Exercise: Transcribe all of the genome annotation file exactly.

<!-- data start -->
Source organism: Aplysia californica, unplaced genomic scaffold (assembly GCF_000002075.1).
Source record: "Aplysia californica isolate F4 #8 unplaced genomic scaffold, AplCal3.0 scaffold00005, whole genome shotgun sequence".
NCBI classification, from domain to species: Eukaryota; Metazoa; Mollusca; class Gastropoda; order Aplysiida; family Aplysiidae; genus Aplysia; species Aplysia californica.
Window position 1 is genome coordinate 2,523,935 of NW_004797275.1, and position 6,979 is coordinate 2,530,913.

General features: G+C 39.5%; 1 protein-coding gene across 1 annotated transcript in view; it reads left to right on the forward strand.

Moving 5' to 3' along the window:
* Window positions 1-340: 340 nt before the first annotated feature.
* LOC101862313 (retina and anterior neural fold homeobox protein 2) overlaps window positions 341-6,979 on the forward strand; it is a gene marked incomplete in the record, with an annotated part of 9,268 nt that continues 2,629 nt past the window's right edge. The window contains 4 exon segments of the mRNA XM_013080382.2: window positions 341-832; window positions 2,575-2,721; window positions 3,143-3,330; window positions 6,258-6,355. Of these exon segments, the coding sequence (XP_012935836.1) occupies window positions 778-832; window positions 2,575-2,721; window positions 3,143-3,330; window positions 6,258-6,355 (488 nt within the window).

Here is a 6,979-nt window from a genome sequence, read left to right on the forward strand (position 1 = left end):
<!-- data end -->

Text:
Source organism: Aplysia californica, unplaced genomic scaffold (assembly GCF_000002075.1).
Source record: "Aplysia californica isolate F4 #8 unplaced genomic scaffold, AplCal3.0 scaffold00005, whole genome shotgun sequence".
NCBI classification, from domain to species: Eukaryota; Metazoa; Mollusca; class Gastropoda; order Aplysiida; family Aplysiidae; genus Aplysia; species Aplysia californica.
Window position 1 is genome coordinate 2,523,935 of NW_004797275.1, and position 6,979 is coordinate 2,530,913.

General features: G+C 39.5%; 1 protein-coding gene across 1 annotated transcript in view; it reads left to right on the forward strand.

Moving 5' to 3' along the window:
* Window positions 1-340: 340 nt before the first annotated feature.
* LOC101862313 (retina and anterior neural fold homeobox protein 2) overlaps window positions 341-6,979 on the forward strand; it is a gene marked incomplete in the record, with an annotated part of 9,268 nt that continues 2,629 nt past the window's right edge. The window contains 4 exon segments of the mRNA XM_013080382.2: window positions 341-832; window positions 2,575-2,721; window positions 3,143-3,330; window positions 6,258-6,355. Of these exon segments, the coding sequence (XP_012935836.1) occupies window positions 778-832; window positions 2,575-2,721; window positions 3,143-3,330; window positions 6,258-6,355 (488 nt within the window).

Here is a 6,979-nt window from a genome sequence, read left to right on the forward strand (position 1 = left end):